So far, this writing has concentrated primarily on the solutions to resource scarcity and the benefits they provide our way of life. We see that Universal Energy gives us an abundance of critical resources alongside unlimited energy and fuel, which when combined together presents the ability to prefabricate systems both far less expensively and to far greater scales than we can today.
These are incredible goals to reach because they solve vexing problems that have dogged us for millennia. But beyond solving problems, reaching these goals also opens doors for us ascend to a higher scale of living.
Ascend is a word used here with specific intent. Recall that humanity has been around for only about 200,000 years. Yet we ascended to “actual” civilization only in the past 5,000 years, and we ascended to “modern” civilization only in the past 100-150. From the year 200,000 B.C. until the mid-1800s, the fastest a human could travel was on horseback. Yet by the start of the 20th century we had the train, automobile and the aircraft, and we landed on the moon less than 70 years later. The light bulb, internet, cellphone, computer, spacecraft, satellite, television and skyscraper were all invented in roughly the past 1/2,000th of our history.
We didn’t achieve those things through luck, we achieved them through ascension – namely technological ascension. Implementing Universal Energy is the next level of that ascension, yet once accomplished, we would be spared the hindrances that have been holding us back for millennia. We would have unlimited energy and resources. We would have the means to indefinitely synthesize materials as products of that energy and those resources. Just as importantly, we would be spared the social consequences of scarcity that have consumed our focus from day one.
With those benefits combined, we can ascend once again, and build systems, achieve goals and advance our civilization to the next order of magnitude.
To explain what I mean by that, I think it would be helpful to introduce a concept that philosophers, scientists and futurists refer to as “scales of civilization,” also known as the Kardashev scale. These scales act as a quantifiable metric of how advanced a civilization has become or can become in the future. The original model (created by Soviet astronomer Nikolai Kardashev in 1964) had three types:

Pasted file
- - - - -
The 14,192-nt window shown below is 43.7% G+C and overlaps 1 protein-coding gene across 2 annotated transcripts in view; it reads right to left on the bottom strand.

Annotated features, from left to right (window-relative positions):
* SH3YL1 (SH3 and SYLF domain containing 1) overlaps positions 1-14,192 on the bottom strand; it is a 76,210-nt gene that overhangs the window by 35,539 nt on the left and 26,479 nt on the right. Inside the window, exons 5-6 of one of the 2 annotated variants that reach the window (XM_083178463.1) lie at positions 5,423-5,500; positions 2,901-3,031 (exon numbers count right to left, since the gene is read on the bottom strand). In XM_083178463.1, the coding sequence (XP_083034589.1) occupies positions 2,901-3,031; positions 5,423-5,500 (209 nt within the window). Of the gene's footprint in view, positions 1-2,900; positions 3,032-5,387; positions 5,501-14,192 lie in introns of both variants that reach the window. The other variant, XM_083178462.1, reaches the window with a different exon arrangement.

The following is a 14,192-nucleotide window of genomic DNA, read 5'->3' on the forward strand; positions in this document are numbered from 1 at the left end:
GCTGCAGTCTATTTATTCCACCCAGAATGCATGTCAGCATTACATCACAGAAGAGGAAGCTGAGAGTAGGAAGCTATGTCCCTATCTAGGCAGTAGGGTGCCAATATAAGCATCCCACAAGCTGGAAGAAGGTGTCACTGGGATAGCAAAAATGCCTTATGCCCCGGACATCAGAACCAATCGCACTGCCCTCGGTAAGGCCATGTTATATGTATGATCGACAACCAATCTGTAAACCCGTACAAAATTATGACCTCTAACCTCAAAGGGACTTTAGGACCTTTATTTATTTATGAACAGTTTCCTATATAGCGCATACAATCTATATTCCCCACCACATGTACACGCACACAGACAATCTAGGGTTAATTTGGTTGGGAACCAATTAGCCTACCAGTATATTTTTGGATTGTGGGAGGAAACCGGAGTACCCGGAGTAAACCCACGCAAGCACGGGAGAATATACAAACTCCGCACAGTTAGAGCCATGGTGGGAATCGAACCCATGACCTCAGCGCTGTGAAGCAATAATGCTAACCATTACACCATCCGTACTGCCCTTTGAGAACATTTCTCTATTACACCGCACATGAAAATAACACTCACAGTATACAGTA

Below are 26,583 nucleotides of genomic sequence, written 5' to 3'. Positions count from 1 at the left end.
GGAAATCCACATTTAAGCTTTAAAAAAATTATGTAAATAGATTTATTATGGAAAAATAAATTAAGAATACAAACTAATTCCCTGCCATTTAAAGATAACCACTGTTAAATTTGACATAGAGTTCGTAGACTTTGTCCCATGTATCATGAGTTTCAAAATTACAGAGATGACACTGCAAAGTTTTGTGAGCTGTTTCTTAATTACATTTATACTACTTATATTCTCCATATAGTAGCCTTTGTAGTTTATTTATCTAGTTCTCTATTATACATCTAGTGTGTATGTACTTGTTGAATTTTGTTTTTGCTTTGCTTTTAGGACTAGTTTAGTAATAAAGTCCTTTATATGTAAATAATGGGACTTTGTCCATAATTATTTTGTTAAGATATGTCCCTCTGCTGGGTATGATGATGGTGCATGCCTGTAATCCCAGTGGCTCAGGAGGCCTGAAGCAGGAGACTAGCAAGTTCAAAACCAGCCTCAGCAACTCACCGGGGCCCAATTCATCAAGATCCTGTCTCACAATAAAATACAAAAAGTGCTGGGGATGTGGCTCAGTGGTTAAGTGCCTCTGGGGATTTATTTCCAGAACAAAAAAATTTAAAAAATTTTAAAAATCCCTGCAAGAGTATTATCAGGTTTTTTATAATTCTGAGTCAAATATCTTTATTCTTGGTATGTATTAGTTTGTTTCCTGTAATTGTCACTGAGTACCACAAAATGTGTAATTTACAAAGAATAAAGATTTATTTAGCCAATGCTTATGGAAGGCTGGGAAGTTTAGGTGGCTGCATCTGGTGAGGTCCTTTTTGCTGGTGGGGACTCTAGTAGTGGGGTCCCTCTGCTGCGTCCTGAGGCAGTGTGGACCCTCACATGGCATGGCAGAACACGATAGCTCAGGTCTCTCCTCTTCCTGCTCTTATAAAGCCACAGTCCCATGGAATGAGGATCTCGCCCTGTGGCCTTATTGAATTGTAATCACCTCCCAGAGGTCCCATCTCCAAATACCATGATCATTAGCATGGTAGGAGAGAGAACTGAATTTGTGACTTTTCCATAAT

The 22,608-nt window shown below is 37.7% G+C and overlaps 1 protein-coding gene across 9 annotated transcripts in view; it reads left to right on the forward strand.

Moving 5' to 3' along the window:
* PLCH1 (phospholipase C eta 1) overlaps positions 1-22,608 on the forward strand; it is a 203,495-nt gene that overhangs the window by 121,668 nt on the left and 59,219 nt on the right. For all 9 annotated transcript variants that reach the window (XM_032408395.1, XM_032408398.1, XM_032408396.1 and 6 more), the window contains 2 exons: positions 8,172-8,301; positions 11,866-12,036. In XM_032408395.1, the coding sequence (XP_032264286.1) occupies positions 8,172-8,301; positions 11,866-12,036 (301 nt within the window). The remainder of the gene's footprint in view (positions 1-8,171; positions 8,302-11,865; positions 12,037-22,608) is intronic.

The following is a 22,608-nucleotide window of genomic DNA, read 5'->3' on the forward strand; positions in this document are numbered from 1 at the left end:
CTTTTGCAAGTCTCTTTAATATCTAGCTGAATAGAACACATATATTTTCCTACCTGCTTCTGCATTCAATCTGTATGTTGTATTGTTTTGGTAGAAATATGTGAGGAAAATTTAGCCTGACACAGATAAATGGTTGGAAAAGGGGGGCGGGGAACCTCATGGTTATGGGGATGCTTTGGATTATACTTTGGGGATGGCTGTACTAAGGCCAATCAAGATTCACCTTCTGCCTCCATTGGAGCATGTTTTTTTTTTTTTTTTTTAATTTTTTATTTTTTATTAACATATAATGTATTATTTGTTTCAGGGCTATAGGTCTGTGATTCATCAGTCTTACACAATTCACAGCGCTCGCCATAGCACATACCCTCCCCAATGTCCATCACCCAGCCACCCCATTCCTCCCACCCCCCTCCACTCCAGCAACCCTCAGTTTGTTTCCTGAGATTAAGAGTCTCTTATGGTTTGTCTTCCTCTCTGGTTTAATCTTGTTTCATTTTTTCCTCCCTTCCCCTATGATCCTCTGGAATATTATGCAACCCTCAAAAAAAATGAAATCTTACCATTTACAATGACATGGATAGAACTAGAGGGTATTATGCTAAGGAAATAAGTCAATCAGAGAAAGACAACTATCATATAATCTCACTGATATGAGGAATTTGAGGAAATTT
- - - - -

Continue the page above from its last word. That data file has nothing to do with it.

Type I: a civilization that sources its energy and resources from its planet.
Type II: a civilization that sources its energy and resource from its star.
Type III: a civilization that sources its energy and resources from its galaxy.
Using the Kardashev Scale as a base, this writing proposes an expanded model with greater nuance to illustrate our historical progress and identify what heights we could possibly reach in the future. This model is referred to as the Ten Tiers of Civilization, described as follows:
The Ten Tiers of Civilization
Tier 1: Fire and Stone: the most basic form of civilization: control of fire and the ability to craft stone tools, subsisting exclusively on a hunter-gatherer diet. This tier represents approximately 95% of human history.
Tier 2: Agricultural: the ability to grow crops and raise livestock, accelerating population growth. Social hierarchies/customs form and basic metallurgy is discovered. The possibility of organized conflict becomes a fixture of life. Humanity reached this tier during the Neolithic Revolution, around 10,000 B.C.
Tier 3: Pre-industrial: command of stone and wood with a basic understanding of math, science and astrology. Language and law are established, as are cities, borders, nationalism and diplomatic relations between states. Potential for conflict is high. This tier was reached in Mesopotamia, roughly 3,000 B.C
Tier 4: Industrial: complex machines powered by non-human means are invented, including mechanized assembly and transportation systems. Conflict carries consequences of increased severity. We reached this tier during the Industrial Revolution, approximately 1760.
Tier 5: Atomic: civilization discovers nuclear energy and has the ability to build large-scale agricultural systems and social infrastructure (highways, airports, etc.). Population grows exponentially. Potential for resource conflict increases, as does the potential for mass destruction (and genocide) as a result. We reached this tier on 16 July, 1945 when the first atomic bomb was detonated.